Gardnerella bacteria in the cervicovaginal microbiome may serve as a biomarker to identify women infected with human papillomavirus (HPV) who are at risk for progression to precancer, according to a study published March 26 in the open-access journal PLOS Pathogens by Robert Burk and Mykhaylo Usyk of the Albert Einstein College of Medicine, and colleagues. According to the authors, the findings could lead to therapeutic strategies that manipulate the microbiome to prevent disease progression.
HPV infection is one of the most common sexually transmitted infections and the causal agent of cervical cancer. But it is still not clear why only a small proportion of high-risk HPV infections progress to cervical cancer. To investigate the potential role of the cervicovaginal microbiome, Burk, Usyk and their collaborators evaluated cervical samples from 273 women who had high-risk HPV infection and were participating in the Costa Rica HPV Vaccine Trial.
They found that the abundance of Lactobacillus iners was associated with clearance of high-risk HPV infections. By contrast, Gardnerella bacteria were the dominant biomarker for progression of a high-risk HPV. Additional analyses revealed that the effect of Gardnerella is mediated by increased cervicovaginal bacterial diversity directly preceding the progression of a persistent infection to precancer. The findings suggest that monitoring the presence of Gardnerella and the subsequent elevation in microbial diversity could be used to identify women with persistent high-risk HPV infection at risk for progression to precancer. If future studies support a causal role of the cervicovaginal microbiome and disease progression, then it might be possible to manipulate the cervicovaginal microbiome in a manner to activate a local immune response and prevent disease progression.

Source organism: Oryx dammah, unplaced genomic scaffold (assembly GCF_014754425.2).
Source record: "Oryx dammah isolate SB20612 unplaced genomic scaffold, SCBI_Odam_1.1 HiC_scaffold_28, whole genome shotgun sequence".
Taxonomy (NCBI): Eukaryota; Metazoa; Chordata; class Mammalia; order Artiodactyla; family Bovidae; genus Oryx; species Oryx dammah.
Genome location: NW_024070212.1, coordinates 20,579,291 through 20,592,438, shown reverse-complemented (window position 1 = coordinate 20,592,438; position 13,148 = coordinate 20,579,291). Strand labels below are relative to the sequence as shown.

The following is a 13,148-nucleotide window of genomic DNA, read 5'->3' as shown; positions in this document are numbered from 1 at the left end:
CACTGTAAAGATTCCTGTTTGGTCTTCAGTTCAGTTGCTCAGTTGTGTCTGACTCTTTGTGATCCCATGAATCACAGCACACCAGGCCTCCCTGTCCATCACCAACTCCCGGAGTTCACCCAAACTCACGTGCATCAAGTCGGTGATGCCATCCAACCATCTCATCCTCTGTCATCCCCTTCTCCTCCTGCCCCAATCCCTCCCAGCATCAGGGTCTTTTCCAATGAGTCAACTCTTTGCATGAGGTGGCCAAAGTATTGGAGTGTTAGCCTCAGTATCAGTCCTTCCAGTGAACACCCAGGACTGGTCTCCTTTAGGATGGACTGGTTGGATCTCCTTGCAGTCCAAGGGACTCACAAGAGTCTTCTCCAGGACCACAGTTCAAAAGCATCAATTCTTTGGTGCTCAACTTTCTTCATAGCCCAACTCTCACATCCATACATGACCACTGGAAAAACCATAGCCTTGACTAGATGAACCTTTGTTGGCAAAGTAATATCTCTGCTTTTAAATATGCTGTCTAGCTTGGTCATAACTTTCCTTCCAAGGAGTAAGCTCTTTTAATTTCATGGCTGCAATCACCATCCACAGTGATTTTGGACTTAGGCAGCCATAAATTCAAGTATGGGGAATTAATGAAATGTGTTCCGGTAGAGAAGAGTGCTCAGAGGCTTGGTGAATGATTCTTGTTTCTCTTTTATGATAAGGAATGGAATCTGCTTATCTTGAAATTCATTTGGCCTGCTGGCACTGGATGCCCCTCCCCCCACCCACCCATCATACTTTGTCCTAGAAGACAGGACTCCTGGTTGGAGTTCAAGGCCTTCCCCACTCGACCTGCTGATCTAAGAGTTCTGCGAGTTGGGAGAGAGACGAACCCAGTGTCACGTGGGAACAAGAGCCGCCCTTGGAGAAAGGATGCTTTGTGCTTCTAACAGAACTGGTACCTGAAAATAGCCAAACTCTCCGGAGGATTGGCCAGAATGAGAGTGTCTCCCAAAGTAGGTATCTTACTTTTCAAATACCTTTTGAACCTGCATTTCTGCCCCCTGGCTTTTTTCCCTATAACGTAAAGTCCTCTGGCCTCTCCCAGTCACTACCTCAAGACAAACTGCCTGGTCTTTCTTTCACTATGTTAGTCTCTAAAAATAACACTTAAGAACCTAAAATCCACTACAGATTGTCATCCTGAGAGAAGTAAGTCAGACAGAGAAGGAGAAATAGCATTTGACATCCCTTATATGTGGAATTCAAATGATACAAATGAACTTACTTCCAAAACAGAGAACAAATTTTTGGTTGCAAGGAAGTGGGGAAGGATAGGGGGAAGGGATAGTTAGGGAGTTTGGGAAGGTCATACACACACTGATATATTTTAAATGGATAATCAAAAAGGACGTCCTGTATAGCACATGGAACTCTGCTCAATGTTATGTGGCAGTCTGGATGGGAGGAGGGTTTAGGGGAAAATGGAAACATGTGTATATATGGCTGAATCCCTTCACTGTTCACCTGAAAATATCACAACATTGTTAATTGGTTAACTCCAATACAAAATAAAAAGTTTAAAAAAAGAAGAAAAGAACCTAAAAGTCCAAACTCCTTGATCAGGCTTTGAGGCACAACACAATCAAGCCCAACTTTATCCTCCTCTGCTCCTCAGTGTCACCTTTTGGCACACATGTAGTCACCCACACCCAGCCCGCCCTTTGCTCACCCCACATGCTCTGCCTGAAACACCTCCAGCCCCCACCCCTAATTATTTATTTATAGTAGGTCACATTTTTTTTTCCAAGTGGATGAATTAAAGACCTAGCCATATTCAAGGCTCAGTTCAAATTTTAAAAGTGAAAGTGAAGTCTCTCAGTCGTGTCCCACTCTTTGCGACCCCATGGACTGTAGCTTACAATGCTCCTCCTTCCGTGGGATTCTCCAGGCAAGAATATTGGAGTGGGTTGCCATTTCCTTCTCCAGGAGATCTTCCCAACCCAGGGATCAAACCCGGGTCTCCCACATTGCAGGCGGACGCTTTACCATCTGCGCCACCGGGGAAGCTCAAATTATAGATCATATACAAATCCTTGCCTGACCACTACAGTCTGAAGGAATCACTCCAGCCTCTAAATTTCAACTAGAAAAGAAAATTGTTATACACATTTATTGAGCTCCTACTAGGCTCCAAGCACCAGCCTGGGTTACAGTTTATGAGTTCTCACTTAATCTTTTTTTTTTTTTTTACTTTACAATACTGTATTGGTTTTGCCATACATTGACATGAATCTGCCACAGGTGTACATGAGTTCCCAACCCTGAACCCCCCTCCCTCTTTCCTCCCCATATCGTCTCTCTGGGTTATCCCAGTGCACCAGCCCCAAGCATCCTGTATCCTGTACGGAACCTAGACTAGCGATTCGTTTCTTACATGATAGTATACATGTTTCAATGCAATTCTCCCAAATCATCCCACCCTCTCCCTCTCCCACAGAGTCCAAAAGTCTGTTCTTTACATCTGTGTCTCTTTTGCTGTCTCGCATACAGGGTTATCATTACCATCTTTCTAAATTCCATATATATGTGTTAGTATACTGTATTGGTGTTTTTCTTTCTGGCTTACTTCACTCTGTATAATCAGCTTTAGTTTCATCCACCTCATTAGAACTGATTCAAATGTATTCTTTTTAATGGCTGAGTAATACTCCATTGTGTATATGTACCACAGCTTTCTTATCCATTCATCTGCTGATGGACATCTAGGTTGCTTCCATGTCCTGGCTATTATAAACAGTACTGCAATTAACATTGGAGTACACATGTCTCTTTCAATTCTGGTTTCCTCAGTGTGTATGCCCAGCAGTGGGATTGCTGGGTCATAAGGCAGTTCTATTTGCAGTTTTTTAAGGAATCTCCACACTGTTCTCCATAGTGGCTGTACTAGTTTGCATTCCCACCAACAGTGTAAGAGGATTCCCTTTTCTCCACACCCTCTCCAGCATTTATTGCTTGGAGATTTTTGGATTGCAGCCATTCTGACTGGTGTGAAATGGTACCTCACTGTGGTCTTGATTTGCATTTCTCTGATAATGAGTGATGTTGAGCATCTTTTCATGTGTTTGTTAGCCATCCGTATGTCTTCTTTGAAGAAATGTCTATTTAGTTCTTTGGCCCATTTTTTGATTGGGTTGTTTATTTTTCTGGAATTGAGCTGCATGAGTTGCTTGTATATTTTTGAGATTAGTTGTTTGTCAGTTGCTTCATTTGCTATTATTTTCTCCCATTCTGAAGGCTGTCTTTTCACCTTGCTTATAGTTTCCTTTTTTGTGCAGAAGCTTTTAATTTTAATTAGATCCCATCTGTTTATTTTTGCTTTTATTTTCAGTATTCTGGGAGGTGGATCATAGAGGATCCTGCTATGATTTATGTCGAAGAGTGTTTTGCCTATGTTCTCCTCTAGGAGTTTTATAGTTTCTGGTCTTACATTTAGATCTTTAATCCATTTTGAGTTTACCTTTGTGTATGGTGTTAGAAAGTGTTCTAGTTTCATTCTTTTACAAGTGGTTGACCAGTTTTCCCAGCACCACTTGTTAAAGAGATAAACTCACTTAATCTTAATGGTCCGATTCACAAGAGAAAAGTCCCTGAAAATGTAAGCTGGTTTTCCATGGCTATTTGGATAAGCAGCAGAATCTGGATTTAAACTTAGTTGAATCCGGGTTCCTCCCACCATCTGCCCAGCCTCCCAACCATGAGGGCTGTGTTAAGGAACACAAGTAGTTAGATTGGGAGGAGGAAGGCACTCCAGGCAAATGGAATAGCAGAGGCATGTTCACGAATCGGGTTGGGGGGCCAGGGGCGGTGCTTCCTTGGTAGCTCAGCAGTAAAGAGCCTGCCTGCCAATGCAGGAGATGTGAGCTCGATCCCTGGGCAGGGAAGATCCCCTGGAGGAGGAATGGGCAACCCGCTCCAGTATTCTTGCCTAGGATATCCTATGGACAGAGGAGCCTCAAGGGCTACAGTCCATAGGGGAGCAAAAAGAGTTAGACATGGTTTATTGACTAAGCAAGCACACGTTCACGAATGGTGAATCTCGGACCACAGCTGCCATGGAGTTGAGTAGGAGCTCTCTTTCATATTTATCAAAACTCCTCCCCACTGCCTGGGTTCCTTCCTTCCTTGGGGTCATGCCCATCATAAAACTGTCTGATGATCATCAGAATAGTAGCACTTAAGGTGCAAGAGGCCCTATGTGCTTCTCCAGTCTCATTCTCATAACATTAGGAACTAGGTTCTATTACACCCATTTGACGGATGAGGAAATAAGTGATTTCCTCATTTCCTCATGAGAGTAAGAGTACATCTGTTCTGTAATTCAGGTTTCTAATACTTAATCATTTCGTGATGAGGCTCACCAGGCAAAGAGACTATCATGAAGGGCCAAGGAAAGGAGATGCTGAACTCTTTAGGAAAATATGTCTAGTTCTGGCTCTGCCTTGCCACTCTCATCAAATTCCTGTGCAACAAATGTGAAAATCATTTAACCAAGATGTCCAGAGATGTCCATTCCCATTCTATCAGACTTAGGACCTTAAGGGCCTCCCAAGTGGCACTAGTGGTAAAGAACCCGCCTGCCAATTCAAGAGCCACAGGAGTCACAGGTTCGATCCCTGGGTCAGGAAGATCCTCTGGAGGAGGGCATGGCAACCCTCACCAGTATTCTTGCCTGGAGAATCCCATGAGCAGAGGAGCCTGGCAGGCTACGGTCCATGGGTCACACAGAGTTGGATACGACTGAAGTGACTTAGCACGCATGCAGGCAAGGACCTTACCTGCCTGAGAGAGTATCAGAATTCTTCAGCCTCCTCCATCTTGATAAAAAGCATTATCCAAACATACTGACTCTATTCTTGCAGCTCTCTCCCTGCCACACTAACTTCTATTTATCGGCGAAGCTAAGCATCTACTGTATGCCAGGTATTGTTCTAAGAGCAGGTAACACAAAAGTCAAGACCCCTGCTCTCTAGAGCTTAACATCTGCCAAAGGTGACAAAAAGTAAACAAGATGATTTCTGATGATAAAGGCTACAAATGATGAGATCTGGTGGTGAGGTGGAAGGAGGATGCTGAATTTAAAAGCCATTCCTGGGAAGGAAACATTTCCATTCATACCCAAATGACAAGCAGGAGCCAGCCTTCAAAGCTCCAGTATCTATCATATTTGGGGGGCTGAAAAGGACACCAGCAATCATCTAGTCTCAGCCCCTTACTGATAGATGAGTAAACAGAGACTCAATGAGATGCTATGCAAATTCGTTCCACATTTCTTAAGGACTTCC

The authors add, "The investigators prospectively demonstrate that progression of a persistent high-risk HPV infection to cervical precancer is in part explained by unique features of the cervicovaginal microbiota."
Funding: The Costa Rica HPV Vaccine Trial is a long-standing collaboration between investigators in Costa Rica and the NCI. The trial is sponsored and funded by the NCI (contract N01-CP-11005), with funding support from the National Institutes of Health Office of Research on Women's Health. GlaxoSmithKline Biologicals (GSK) provided vaccine and support for aspects of the trial associated with regulatory submission needs of the company under a Clinical Trials Agreement (FDA BB-IND 7920) during the four-year, randomized blinded phase of our study. MU, RDB, CPZ and AG were funded by the National Cancer Institute (NCI) (U01 CA78527). The original Costa Rica vaccine trial was sponsored and funded by the NCI (contract N01-CP-11005). The funders had no role in study design, data collection and analysis, decision to publish, or preparation of the manuscript.
Competing Interests: I have read the journal's policy and have the following conflicts: John T. Schiller and Douglas R. Lowy report that they are named inventors on US Government-owned HPV vaccine patents that are licensed to GlaxoSmithKline and Merck and for which the National Cancer Institute receives licensing fees. They are entitled to limited royalties as specified by federal law.
Citation: Usyk M, Zolnik CP, Castle PE, Porras C, Herrero R, Gradissimo A, et al. (2020) Cervicovaginal microbiome and natural history of HPV in a longitudinal study. PLoS Pathog 16(3): e1008376. https:/
Department of Pediatrics (Genetic Medicine), Albert Einstein College of Medicine, Bronx, New York, United States of America
Department of Epidemiology and Population Health, NYU School of Medicine, New York, New York, United States of America
Department of Biology, Long Island University, Brooklyn, New York, United States of America
Department of Epidemiology and Population Health, Albert Einstein College of Medicine, Bronx, New York, United States of America
Agencia Costarricense de Investigaciones Biomédicas (ACIB), formerly Proyecto Epidemiológico Guanacaste, Fundación INCIENSA, San José, Costa Rica
Prevention and Implementation Group, International Agency for Research on Cancer, Lyon, France
Roche Molecular Diagnostics, Pleasanton, California, United States of America
Division of Cancer Epidemiology and Genetics (DCEG), National Cancer Institute, NIH, Bethesda, Maryland, United States of America
Departments of Microbiology and Immunology, and Obstetrics and Gynecology and Women's Health, Albert Einstein College of Medicine, Bronx, New York, United States of America